15 Oct '16     home | previous

A Big Big Conspiracy

Here is Mr Trump putting thoughts together at a rally Thursday in Palm Beach Florida:

The most powerful weapon deployed by the Clintons is the corporate media, the press. Let's be clear on one thing, the corporate media in our country is no longer involved in journalism. They're a political special interest no different than any lobbyist or other financial entity with a total political agenda, and the agenda is not for you, it's for themselves.

The Clintons know they have no control over the media. Trump was defending himself against allegations of sexual assault and he was making associations that had the media, the Clintons, bankers and others as members of one big establishment in collusion to deny him – Trump – the presidency.

It's true that elites, including those with higher educations, are opposed Trump. He and his supporters see the release and rebroadcast of the "Access Hollywood" video as timed for the election.

During the second debate, CNN's Anderson Cooper asked Trump whether he had actually committed the assaults he had bragged about in the video. It took some time to drag an answer from Trump, but finally Trump said no. Perhaps saying "yes" would have been too difficult for him. The accusers, however, interviewed at length on CNN, didn't come across as attention seekers or otherwise conniving and dishonest. But Trump was sticking to his story. In his Palm Beach speech he described the claims of his accusers as "totally and absolutely false." And, returning to his establishment conspiracy theory, he added: "And the Clintons know it."

In appealing for support, Trump was putting together the strongest case he could. He went on:

Our movement is about replacing a failed and corrupt – now, when I say "corrupt," I'm talking about totally corrupt – political establishment, with a new government controlled by you, the American people.

There is nothing the political establishment will not do — no lie that they won't tell, to hold their prestige and power at your expense. And that's what's been happening.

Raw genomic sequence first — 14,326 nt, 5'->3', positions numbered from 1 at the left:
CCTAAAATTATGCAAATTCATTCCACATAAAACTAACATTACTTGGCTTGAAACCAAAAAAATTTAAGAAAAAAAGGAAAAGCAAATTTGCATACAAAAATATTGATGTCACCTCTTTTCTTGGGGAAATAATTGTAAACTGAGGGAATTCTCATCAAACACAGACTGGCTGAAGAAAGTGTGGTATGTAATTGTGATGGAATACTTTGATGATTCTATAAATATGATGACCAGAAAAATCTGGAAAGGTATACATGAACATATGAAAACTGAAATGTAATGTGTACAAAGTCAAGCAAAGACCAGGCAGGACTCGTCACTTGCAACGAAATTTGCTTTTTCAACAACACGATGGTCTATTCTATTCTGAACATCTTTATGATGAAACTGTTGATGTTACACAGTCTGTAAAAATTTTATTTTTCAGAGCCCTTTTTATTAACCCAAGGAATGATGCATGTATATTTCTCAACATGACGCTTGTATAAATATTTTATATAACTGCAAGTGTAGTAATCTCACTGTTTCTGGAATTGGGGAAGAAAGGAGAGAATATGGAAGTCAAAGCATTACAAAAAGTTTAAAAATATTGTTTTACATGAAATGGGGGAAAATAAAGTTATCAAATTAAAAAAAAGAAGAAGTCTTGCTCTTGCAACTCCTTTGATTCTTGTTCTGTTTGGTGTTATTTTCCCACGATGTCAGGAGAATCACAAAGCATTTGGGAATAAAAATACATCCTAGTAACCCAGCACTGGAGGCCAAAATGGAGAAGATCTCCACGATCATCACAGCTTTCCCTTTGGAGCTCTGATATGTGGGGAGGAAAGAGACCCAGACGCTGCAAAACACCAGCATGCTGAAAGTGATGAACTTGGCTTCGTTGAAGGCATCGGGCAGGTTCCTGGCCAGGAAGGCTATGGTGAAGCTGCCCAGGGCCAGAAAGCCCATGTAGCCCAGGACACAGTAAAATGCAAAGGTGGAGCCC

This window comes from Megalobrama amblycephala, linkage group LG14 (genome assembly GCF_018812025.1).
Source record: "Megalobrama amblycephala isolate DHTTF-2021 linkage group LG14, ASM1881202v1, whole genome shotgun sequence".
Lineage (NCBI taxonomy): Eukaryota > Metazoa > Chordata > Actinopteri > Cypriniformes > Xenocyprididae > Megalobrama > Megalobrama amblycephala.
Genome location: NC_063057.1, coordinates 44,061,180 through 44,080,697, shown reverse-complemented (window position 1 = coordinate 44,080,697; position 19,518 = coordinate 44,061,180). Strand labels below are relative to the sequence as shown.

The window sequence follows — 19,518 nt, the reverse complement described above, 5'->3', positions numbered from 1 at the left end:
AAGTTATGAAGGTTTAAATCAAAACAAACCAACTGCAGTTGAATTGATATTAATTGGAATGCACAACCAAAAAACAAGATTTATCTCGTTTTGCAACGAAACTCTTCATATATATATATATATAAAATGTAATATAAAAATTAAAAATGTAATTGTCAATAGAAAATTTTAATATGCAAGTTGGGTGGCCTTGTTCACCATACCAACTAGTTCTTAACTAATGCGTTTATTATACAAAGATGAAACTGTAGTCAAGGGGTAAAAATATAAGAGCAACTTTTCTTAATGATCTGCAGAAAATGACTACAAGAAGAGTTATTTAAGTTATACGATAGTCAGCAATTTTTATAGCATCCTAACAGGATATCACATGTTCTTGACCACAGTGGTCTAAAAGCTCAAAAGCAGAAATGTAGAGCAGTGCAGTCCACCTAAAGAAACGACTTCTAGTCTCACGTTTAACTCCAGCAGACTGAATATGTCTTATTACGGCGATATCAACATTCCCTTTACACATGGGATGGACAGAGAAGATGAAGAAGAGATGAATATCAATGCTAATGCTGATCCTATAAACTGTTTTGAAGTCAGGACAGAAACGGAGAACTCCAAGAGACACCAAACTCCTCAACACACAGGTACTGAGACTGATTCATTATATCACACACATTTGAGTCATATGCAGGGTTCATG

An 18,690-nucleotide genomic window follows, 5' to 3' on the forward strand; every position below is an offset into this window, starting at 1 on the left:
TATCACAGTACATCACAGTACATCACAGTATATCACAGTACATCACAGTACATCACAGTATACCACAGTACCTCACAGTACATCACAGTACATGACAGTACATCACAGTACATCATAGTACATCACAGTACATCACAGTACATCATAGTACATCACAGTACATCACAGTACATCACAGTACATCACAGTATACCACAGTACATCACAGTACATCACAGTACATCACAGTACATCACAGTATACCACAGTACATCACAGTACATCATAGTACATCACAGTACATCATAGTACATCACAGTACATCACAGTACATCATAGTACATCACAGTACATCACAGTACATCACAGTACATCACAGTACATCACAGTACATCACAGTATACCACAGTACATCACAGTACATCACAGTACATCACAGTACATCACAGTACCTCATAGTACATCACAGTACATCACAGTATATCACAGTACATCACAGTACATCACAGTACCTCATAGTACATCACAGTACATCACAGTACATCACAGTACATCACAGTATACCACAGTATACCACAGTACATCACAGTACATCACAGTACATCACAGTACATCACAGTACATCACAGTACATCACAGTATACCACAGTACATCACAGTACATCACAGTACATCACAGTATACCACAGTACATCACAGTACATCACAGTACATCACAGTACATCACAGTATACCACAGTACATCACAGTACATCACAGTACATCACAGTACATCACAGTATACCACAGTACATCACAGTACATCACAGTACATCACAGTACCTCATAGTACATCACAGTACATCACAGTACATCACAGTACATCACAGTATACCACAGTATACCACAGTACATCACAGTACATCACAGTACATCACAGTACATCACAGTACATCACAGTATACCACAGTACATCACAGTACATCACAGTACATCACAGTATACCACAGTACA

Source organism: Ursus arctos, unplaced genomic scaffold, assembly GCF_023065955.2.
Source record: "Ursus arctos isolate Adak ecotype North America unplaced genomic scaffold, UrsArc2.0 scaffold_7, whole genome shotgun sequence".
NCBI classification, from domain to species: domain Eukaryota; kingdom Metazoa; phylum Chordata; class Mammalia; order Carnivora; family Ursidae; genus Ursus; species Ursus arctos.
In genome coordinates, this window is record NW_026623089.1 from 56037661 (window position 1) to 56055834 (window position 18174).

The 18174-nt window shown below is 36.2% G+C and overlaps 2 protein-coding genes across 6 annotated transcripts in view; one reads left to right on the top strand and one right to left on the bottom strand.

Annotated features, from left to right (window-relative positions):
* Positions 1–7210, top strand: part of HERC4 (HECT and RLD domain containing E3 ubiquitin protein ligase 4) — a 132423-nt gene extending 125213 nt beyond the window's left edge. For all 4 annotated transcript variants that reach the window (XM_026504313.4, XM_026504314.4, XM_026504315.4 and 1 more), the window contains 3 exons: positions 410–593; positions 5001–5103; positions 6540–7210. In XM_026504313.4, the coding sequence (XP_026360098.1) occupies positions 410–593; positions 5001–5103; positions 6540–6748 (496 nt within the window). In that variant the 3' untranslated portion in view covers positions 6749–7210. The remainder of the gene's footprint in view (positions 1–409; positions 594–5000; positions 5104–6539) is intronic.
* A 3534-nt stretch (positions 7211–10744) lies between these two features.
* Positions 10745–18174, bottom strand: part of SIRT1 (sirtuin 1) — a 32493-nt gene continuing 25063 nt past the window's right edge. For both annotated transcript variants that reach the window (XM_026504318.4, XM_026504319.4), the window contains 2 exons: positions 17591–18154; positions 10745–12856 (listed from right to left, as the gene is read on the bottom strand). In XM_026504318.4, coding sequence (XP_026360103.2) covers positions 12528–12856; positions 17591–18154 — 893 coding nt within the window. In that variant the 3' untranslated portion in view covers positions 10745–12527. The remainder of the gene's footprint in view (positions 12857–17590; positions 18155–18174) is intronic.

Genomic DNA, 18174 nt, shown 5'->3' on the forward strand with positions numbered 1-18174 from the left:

He introduced into this narrative an accusation that the Clintons control the Department of Justice. He spoke of Bill Clinton "meeting secretly" with Attorney General Loretta Lynch for 39 minutes on the back of her airplane, while on the runway. Trump confessed he doesn't know what they discussed. He said:

MOST LIKELY it was to discuss her [Lynch's] reappointment in a Clinton administration, as the Attorney General, just prior to making a decision over whether or not to prosecute Hillary Clinton, okay?

Then he contradicted himself by claiming that he did know:

That's what happened. That's called real life and that's pretty sad.

Now I believe they talked about her remaining in her position under a crooked Hillary Clinton administration. That's what I believe. That's what I believe folks. That's what I believe and I think that's what most people in this room believe.

Attorney General Lynch knew that discussing the case involving Hillary would have been highly inappropriate. Trump could have assumed that she didn't make a deal with the Clinton's as easily as he assumed she did. But it suited his narrative to jump to the conclusion that something crooked was going on. This is what he wanted to believe – perhaps more wishful thinking.

Belief is sometimes poorly mixed with wishful thinking. Sometimes people remember the way they want to remember. Some people see truth to be what is in their heart rather than in cold or hostile facts. Is Trump just trying to win voters? Could it be that on the nation's stage as he is now, with his ego at stake, to some degree at least he is fooling himself?

Wishful thinking is strong among Trump's followers. They want to believe the claim that Trump won the second debate, and they want to believe that their man is telling the truth. They cheered his announcement that "In 26 days, we are going to win this great, great state and we are going to win the White House."

They don't want to believe that our political landscape of people with conflicting political philosophies is largely united against Trump because of Trump's faults. They want to see the opposition to Trump as a conspiracy of the corrupt. Trump, a businessman reported to be worth 3.7 billion dollars, they see as having left the establishment to join them, the uncorrupted.

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